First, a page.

Friday Fun is a group post from the writers of the NHWN blog. Each week, we’ll pose and answer a different, writing-related question. We hope you’ll join in by providing your answer in the comments.
QUESTION: For fiction writers – do you ever give your characters annoying habits? What are the annoying habits you enjoy including in stories?
Julie Hennrikus: Habits or tics are such a great way to “show” something about a character. Twirling hair, sucking on a pigtail, snapping gum, foot tapping, throat clearing, snorting, humming while eating…I’ve used them all. Repeating certain words or short phrases are another annoying habit. It is how another character reacts to these things that makes them annoying though, don’t you think? Throat clearing can indicate nervousness, which can be endearing. Or it can be the habit that sits on your last nerve during a bad date.
Diane MacKinnon: I like to give characters habits that truly annoy me, but then I usually take them out because I think that anyone who knows me will read it and know that I’m really talking about so-and-so’s snoring or this one’s habit of chewing with her mouth open. Then I try to think of another habit that would be similar so my character could react the way I would without actually dissing anyone in my personal life. That way I can describe the reaction authentically and also (hopefully) keep the reader’s interest. In the beginning of The Mermaid’s Chair, by Sue Monk Kidd, the author describes her main character’s annoyance at the way her sleeping husband breathes. It’s a wonderful description–I’m annoyed just thinking about it!
Jamie Lee Wallace: I haven’t used this myself, but I did notice it in a book I read last year. It was either Luka and the Fire of Life or Haroun and the Sea of Stories (both by Salman Rushdie). There was an officious character – a governmental figurehead or member of royalty or something – who made every statement three times. He didn’t repeat his exact words, but he said the same thing three different ways. It was such a perfect way to make the author’s point about the lamentable nature of political speech. Made me nuts once I’d figured out the pattern. I wanted to slap the guy. I think that annoying habits can help add character depth and personality, but I think they need to be handled with a light hand. The way Rushdie created a habit that was based in language made the effect subtle and clever instead of tiresome.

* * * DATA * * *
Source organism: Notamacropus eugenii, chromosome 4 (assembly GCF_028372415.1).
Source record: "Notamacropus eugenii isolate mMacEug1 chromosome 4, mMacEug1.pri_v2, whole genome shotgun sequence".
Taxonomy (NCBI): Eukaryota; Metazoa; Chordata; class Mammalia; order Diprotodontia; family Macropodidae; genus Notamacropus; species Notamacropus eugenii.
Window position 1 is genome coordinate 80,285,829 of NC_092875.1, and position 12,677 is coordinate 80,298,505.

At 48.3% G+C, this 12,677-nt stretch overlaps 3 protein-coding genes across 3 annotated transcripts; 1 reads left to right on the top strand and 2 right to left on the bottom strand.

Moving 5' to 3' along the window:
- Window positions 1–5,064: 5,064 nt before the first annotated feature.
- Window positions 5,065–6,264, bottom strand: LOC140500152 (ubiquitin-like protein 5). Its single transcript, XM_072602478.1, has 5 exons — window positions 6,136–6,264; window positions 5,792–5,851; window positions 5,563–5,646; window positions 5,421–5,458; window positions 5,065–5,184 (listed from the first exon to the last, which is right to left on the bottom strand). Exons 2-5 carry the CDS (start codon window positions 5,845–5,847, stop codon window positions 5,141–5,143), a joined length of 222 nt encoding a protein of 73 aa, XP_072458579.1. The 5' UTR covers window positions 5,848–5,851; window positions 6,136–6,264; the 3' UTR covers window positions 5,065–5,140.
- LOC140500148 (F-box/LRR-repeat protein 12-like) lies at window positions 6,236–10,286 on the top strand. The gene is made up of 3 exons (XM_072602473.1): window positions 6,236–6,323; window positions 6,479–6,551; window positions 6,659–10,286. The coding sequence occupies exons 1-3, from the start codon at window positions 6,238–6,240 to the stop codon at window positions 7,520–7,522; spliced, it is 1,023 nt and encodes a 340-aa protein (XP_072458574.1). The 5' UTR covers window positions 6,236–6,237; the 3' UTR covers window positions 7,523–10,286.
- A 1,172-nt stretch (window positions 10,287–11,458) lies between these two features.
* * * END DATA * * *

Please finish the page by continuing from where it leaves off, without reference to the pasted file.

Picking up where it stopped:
Wendy Thomas: This is something that I typically don’t do, but then I mostly write stories of real people (interviews, features) and memoir material so I don’t want annoying habits to get in the way of telling a story or having people think negatively about my subject. However, if the day comes when I have to write a feature on a person I detest, I might use this little technique just to let my readers know how I really feel and to clue them in that this person might not be an upstanding citizen. An example of this is if I were to interview someone convicted of a murder, I might point out in my article that they constantly bit their fingernails or said “you, know?” after each answer just to make the point that they are annoying.
Deborah Lee Luskin: One of my favorite examples of using speech patterns to create character is Miss Bates, in Jane Austen’s Emma. But anything that is “in character” also “creates character”. Sometimes, I just have to hold my nose and make a character do something fairly repulsive – even characters I like. This is simply how humans behave. Even the most airbrushed supermodel and the hunkiest movie star has her/his messy biological moments. And it is our characters tics and habits and neuroses that make them interesting and help support their motivations and behavior. Personally, I find writing about someone picking their nose while driving the car very difficult – but very effective. No one said this was easy work.
Susan Nye: But of course. A story wouldn’t ring true if everyone in it was perfect. Not just the bad guys, even the most loveable of characters have to have a wart or two. I’ve created patronizing bullies, silly-headed drunks and petty thieves. Voices have been loud and shrill and fashion choices have been more than questionable. It all goes to creating a multidimensional picture of the people in the story.